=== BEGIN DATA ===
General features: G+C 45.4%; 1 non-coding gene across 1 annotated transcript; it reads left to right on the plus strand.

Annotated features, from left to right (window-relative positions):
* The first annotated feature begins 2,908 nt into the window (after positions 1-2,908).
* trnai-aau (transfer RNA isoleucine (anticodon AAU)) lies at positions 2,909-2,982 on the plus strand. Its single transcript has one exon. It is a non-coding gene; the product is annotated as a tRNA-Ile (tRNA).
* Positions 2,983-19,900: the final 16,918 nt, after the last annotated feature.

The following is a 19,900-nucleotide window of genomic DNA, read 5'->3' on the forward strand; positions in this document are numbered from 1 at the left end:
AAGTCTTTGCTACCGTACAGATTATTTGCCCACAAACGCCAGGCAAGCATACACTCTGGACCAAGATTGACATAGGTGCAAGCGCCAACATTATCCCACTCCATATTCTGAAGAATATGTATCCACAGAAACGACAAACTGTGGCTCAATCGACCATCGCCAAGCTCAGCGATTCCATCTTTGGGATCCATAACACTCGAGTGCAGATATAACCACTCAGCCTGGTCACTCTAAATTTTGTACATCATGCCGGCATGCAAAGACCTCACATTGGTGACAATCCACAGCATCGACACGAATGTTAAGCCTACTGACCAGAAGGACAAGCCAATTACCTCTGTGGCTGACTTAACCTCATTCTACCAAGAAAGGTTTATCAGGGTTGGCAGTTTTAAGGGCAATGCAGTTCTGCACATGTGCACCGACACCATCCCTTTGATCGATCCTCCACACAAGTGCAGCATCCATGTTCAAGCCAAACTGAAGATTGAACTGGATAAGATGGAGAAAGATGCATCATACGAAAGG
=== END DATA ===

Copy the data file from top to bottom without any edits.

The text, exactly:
General features: G+C 45.4%; 1 non-coding gene across 1 annotated transcript; it reads left to right on the plus strand.

Annotated features, from left to right (window-relative positions):
* The first annotated feature begins 2,908 nt into the window (after positions 1-2,908).
* trnai-aau (transfer RNA isoleucine (anticodon AAU)) lies at positions 2,909-2,982 on the plus strand. Its single transcript has one exon. It is a non-coding gene; the product is annotated as a tRNA-Ile (tRNA).
* Positions 2,983-19,900: the final 16,918 nt, after the last annotated feature.

The following is a 19,900-nucleotide window of genomic DNA, read 5'->3' on the forward strand; positions in this document are numbered from 1 at the left end:
AAGTCTTTGCTACCGTACAGATTATTTGCCCACAAACGCCAGGCAAGCATACACTCTGGACCAAGATTGACATAGGTGCAAGCGCCAACATTATCCCACTCCATATTCTGAAGAATATGTATCCACAGAAACGACAAACTGTGGCTCAATCGACCATCGCCAAGCTCAGCGATTCCATCTTTGGGATCCATAACACTCGAGTGCAGATATAACCACTCAGCCTGGTCACTCTAAATTTTGTACATCATGCCGGCATGCAAAGACCTCACATTGGTGACAATCCACAGCATCGACACGAATGTTAAGCCTACTGACCAGAAGGACAAGCCAATTACCTCTGTGGCTGACTTAACCTCATTCTACCAAGAAAGGTTTATCAGGGTTGGCAGTTTTAAGGGCAATGCAGTTCTGCACATGTGCACCGACACCATCCCTTTGATCGATCCTCCACACAAGTGCAGCATCCATGTTCAAGCCAAACTGAAGATTGAACTGGATAAGATGGAGAAAGATGCATCATACGAAAGG